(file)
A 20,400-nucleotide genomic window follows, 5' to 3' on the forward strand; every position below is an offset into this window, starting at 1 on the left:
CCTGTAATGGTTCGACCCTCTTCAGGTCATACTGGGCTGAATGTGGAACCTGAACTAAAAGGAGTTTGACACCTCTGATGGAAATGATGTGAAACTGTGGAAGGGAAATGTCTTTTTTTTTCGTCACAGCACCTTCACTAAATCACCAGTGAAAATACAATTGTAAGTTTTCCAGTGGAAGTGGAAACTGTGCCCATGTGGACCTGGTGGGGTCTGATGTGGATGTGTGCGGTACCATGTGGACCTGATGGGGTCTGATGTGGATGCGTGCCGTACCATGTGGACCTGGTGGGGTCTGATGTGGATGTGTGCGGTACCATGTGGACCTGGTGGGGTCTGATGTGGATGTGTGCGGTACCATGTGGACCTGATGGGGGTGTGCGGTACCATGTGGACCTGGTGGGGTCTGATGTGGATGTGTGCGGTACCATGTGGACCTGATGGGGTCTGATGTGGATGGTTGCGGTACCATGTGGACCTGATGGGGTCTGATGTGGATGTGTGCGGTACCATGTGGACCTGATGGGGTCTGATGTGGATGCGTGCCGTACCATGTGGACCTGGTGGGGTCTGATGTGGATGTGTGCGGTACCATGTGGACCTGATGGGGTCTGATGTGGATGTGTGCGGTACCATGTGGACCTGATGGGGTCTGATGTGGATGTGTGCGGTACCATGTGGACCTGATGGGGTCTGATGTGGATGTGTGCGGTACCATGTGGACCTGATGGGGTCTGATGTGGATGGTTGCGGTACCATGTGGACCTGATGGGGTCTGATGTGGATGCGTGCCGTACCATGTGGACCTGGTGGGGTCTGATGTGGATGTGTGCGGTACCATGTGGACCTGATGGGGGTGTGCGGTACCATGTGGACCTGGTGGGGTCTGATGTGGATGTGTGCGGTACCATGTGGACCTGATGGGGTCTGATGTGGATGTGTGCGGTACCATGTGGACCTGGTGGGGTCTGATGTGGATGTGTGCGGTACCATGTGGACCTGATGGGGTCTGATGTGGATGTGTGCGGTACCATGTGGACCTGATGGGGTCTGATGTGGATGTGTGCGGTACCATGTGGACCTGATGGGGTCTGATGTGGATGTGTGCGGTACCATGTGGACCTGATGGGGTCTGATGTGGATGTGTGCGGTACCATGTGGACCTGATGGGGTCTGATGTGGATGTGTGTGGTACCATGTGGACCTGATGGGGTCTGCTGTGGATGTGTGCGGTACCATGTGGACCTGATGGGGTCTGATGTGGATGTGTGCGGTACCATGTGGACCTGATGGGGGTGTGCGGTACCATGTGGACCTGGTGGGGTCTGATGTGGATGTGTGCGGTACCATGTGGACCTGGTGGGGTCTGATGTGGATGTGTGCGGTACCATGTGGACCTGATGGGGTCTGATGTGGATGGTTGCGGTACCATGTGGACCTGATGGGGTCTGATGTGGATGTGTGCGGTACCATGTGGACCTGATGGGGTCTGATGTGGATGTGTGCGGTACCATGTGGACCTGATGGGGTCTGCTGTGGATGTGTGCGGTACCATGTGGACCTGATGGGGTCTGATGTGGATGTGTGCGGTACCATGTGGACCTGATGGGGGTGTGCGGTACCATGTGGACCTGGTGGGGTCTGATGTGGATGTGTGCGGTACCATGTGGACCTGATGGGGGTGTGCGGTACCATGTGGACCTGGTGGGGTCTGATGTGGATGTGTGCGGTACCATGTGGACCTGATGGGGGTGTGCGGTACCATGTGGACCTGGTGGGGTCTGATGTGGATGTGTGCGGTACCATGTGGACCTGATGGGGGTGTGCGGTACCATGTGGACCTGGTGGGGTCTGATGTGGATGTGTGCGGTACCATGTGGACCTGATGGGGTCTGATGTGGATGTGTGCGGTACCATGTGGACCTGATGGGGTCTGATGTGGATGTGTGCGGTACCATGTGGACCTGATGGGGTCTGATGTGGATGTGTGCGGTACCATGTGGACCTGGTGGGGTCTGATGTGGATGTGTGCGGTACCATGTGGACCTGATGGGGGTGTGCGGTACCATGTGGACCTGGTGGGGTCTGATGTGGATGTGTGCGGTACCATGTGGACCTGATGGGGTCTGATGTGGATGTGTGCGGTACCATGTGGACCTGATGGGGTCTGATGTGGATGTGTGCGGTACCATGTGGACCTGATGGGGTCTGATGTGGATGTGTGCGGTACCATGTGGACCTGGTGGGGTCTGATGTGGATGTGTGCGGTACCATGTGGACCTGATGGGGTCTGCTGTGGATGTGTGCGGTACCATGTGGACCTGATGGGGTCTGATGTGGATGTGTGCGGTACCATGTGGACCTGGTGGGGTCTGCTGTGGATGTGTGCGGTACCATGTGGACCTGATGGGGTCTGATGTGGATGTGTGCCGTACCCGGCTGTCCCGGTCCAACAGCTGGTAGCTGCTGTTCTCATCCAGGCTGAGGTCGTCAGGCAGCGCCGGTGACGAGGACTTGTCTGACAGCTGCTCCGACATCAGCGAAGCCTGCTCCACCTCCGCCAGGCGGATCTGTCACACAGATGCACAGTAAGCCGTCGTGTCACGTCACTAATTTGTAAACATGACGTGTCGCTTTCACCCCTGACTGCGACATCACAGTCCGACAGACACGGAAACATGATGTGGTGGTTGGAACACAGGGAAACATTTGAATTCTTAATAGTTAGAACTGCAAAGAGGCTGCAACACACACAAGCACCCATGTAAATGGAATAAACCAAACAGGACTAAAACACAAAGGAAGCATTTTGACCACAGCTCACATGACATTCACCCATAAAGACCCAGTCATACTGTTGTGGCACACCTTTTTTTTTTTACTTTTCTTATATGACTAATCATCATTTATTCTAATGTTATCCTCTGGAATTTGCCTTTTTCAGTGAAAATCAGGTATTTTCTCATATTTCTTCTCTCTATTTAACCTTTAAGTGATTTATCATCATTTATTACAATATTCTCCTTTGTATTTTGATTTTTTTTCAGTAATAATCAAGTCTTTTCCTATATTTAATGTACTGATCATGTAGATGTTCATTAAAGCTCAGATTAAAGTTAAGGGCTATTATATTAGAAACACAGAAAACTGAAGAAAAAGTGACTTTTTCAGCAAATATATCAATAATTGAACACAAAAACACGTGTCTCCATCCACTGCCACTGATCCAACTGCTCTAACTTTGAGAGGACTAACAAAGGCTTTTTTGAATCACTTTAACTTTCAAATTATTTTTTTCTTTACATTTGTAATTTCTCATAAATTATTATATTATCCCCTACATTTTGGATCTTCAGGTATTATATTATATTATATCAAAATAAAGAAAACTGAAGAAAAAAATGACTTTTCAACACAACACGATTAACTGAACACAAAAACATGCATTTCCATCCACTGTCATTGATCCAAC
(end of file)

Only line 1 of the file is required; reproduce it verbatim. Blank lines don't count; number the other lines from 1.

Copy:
A 20,400-nucleotide genomic window follows, 5' to 3' on the forward strand; every position below is an offset into this window, starting at 1 on the left: